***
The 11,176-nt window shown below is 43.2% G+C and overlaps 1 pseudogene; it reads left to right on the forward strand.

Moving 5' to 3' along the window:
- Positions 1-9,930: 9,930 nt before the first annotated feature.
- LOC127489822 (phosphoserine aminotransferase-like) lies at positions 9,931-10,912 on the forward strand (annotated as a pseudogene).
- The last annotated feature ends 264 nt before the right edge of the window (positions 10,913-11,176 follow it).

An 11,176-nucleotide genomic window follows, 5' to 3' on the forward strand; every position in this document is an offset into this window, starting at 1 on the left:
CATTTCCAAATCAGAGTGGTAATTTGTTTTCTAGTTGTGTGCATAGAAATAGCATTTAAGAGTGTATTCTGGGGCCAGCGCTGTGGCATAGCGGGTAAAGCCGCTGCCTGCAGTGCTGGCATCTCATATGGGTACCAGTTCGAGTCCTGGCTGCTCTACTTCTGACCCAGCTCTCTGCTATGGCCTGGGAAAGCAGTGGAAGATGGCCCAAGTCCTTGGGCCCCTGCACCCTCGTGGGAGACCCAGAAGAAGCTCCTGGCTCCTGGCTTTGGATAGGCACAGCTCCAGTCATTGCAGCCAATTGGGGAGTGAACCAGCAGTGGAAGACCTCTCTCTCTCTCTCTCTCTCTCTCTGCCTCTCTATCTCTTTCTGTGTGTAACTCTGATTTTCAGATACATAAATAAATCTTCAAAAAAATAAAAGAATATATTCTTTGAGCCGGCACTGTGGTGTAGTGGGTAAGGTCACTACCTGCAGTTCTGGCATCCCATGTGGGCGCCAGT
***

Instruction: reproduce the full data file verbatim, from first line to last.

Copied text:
The 11,176-nt window shown below is 43.2% G+C and overlaps 1 pseudogene; it reads left to right on the forward strand.

Moving 5' to 3' along the window:
- Positions 1-9,930: 9,930 nt before the first annotated feature.
- LOC127489822 (phosphoserine aminotransferase-like) lies at positions 9,931-10,912 on the forward strand (annotated as a pseudogene).
- The last annotated feature ends 264 nt before the right edge of the window (positions 10,913-11,176 follow it).

An 11,176-nucleotide genomic window follows, 5' to 3' on the forward strand; every position in this document is an offset into this window, starting at 1 on the left:
CATTTCCAAATCAGAGTGGTAATTTGTTTTCTAGTTGTGTGCATAGAAATAGCATTTAAGAGTGTATTCTGGGGCCAGCGCTGTGGCATAGCGGGTAAAGCCGCTGCCTGCAGTGCTGGCATCTCATATGGGTACCAGTTCGAGTCCTGGCTGCTCTACTTCTGACCCAGCTCTCTGCTATGGCCTGGGAAAGCAGTGGAAGATGGCCCAAGTCCTTGGGCCCCTGCACCCTCGTGGGAGACCCAGAAGAAGCTCCTGGCTCCTGGCTTTGGATAGGCACAGCTCCAGTCATTGCAGCCAATTGGGGAGTGAACCAGCAGTGGAAGACCTCTCTCTCTCTCTCTCTCTCTCTCTGCCTCTCTATCTCTTTCTGTGTGTAACTCTGATTTTCAGATACATAAATAAATCTTCAAAAAAATAAAAGAATATATTCTTTGAGCCGGCACTGTGGTGTAGTGGGTAAGGTCACTACCTGCAGTTCTGGCATCCCATGTGGGCGCCAGT